It’s a bit of everything, but it really started with ants. I was swimming in a pool in Bali one time, and there were all these ants that were drowning in the pool, so I started saving them by putting them on the ground. There was one particular ant that I put on the soil. Immediately, I saw this big ant pick the ant up and go inside the ant colony. I was like, “Oh my gosh! Are they carnivorous? Do ants actually eat each other?” I started to Google what happened to ants when they died, and then I learnt that when an ant is injured, or when it’s about to die, it gives off oleic acid. This signals to the other ants to stop their routines, pick it up, and bring it back to their ant colony so they can bury it within the walls. I thought, if every ant could be accounted for in such a way, what does that say about humanity? So I started thinking about all these things, and that’s how the idea of “Death Rituals” came about.

So how did that evolve into Thinking About Death? You mentioned on the Pink Gajah Theatre Facebook page recently that it’s also the title of a famous painting by Mexican painter Frida Kahlo.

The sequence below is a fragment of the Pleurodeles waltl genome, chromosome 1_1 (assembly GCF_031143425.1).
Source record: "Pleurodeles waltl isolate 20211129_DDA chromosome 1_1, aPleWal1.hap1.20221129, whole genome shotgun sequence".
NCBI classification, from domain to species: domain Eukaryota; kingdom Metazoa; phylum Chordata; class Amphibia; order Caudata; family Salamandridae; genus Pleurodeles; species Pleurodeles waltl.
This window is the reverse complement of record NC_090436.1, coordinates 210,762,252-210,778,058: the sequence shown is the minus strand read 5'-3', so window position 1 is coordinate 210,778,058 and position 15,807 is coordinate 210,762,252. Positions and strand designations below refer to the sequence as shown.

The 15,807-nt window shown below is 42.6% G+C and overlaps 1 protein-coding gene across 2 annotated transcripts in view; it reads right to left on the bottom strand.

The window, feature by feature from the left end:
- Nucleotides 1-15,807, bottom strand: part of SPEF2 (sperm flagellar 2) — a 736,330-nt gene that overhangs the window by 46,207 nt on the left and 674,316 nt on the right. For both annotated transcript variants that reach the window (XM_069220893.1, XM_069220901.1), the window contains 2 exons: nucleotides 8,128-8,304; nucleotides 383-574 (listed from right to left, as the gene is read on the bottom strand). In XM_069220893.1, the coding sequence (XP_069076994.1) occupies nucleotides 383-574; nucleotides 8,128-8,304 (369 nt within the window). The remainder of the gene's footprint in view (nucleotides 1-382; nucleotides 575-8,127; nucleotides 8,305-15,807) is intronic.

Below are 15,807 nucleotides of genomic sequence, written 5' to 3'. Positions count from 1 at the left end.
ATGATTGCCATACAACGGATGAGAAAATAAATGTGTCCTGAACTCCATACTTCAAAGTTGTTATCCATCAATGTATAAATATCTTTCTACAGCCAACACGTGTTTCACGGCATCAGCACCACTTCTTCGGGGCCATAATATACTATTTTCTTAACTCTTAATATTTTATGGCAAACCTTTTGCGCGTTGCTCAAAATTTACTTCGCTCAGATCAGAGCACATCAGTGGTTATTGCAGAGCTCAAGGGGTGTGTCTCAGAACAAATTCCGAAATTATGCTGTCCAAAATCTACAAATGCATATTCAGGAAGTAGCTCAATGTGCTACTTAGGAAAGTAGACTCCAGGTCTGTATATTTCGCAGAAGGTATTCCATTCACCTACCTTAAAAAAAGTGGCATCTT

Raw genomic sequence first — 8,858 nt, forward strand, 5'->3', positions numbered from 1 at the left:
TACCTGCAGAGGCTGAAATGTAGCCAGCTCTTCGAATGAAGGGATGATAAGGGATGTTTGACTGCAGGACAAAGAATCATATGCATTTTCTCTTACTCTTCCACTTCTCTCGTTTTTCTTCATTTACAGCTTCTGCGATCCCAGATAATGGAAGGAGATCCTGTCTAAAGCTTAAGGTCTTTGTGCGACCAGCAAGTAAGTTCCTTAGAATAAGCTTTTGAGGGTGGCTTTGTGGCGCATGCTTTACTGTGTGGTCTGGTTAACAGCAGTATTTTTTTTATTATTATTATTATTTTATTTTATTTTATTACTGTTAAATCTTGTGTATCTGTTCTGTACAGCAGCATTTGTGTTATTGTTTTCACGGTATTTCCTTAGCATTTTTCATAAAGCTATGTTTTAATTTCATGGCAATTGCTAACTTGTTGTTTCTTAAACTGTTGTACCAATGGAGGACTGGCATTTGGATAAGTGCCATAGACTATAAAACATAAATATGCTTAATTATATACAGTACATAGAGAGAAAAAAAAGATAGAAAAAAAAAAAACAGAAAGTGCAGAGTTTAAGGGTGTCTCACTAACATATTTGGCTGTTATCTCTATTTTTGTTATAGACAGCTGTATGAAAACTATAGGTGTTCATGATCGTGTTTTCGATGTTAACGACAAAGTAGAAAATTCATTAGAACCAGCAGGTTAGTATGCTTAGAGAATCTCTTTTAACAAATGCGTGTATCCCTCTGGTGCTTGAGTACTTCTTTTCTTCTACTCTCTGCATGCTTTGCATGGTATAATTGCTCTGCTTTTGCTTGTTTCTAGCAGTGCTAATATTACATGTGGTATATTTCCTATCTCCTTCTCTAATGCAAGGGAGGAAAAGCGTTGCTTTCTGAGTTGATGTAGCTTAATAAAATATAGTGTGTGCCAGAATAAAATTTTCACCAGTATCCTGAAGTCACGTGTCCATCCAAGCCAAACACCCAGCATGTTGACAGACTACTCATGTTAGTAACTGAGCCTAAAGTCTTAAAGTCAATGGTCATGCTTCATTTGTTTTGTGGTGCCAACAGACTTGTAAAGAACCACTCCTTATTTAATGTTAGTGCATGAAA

So Frida Kahlo has been in my thoughts for almost a year now. There’s this idea that death, or loss, was always permanent in her life. She lost Diego, her husband, and almost lost her life because she was in a very tragic accident when she was 16, and it left her immobile for almost the rest of her life. So there’s this heavy sense of longing [we were exploring], which leads to a simple story about a woman who loses her husband in a plane crash. It just goes in and out of text and imagery, and a woman going through the five stages of grief. And this is where we’re at with Thinking About Death right now.

Sharda, why did you decide to work with Deborah on the first piece for Pink Gajah’s Magic Lab series?